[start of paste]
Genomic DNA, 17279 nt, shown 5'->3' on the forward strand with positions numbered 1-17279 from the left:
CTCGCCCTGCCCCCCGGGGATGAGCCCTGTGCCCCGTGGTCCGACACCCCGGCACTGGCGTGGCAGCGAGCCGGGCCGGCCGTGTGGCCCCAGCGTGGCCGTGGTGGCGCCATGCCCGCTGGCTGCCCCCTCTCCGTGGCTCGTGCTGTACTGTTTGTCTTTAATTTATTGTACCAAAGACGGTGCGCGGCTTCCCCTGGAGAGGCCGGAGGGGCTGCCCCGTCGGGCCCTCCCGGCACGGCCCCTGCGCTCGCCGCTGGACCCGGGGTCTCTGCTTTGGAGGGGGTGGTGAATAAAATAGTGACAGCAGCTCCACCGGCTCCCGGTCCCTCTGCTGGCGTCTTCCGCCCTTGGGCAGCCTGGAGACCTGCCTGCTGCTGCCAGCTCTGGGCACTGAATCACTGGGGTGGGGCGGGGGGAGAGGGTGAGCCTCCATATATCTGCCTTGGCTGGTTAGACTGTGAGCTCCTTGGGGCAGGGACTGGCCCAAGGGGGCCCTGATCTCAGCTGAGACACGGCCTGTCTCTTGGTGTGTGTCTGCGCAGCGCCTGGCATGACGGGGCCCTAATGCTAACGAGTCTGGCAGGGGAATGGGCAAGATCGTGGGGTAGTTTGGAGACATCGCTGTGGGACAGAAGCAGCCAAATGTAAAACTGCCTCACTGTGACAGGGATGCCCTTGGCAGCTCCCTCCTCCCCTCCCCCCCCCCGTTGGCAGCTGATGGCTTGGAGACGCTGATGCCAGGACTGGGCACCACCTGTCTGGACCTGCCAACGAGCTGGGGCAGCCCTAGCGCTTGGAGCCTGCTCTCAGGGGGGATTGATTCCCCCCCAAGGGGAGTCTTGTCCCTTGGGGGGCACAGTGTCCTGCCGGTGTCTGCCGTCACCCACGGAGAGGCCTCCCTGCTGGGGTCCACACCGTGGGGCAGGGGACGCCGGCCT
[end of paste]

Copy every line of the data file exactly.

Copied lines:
Genomic DNA, 17279 nt, shown 5'->3' on the forward strand with positions numbered 1-17279 from the left:
CTCGCCCTGCCCCCCGGGGATGAGCCCTGTGCCCCGTGGTCCGACACCCCGGCACTGGCGTGGCAGCGAGCCGGGCCGGCCGTGTGGCCCCAGCGTGGCCGTGGTGGCGCCATGCCCGCTGGCTGCCCCCTCTCCGTGGCTCGTGCTGTACTGTTTGTCTTTAATTTATTGTACCAAAGACGGTGCGCGGCTTCCCCTGGAGAGGCCGGAGGGGCTGCCCCGTCGGGCCCTCCCGGCACGGCCCCTGCGCTCGCCGCTGGACCCGGGGTCTCTGCTTTGGAGGGGGTGGTGAATAAAATAGTGACAGCAGCTCCACCGGCTCCCGGTCCCTCTGCTGGCGTCTTCCGCCCTTGGGCAGCCTGGAGACCTGCCTGCTGCTGCCAGCTCTGGGCACTGAATCACTGGGGTGGGGCGGGGGGAGAGGGTGAGCCTCCATATATCTGCCTTGGCTGGTTAGACTGTGAGCTCCTTGGGGCAGGGACTGGCCCAAGGGGGCCCTGATCTCAGCTGAGACACGGCCTGTCTCTTGGTGTGTGTCTGCGCAGCGCCTGGCATGACGGGGCCCTAATGCTAACGAGTCTGGCAGGGGAATGGGCAAGATCGTGGGGTAGTTTGGAGACATCGCTGTGGGACAGAAGCAGCCAAATGTAAAACTGCCTCACTGTGACAGGGATGCCCTTGGCAGCTCCCTCCTCCCCTCCCCCCCCCCGTTGGCAGCTGATGGCTTGGAGACGCTGATGCCAGGACTGGGCACCACCTGTCTGGACCTGCCAACGAGCTGGGGCAGCCCTAGCGCTTGGAGCCTGCTCTCAGGGGGGATTGATTCCCCCCCAAGGGGAGTCTTGTCCCTTGGGGGGCACAGTGTCCTGCCGGTGTCTGCCGTCACCCACGGAGAGGCCTCCCTGCTGGGGTCCACACCGTGGGGCAGGGGACGCCGGCCT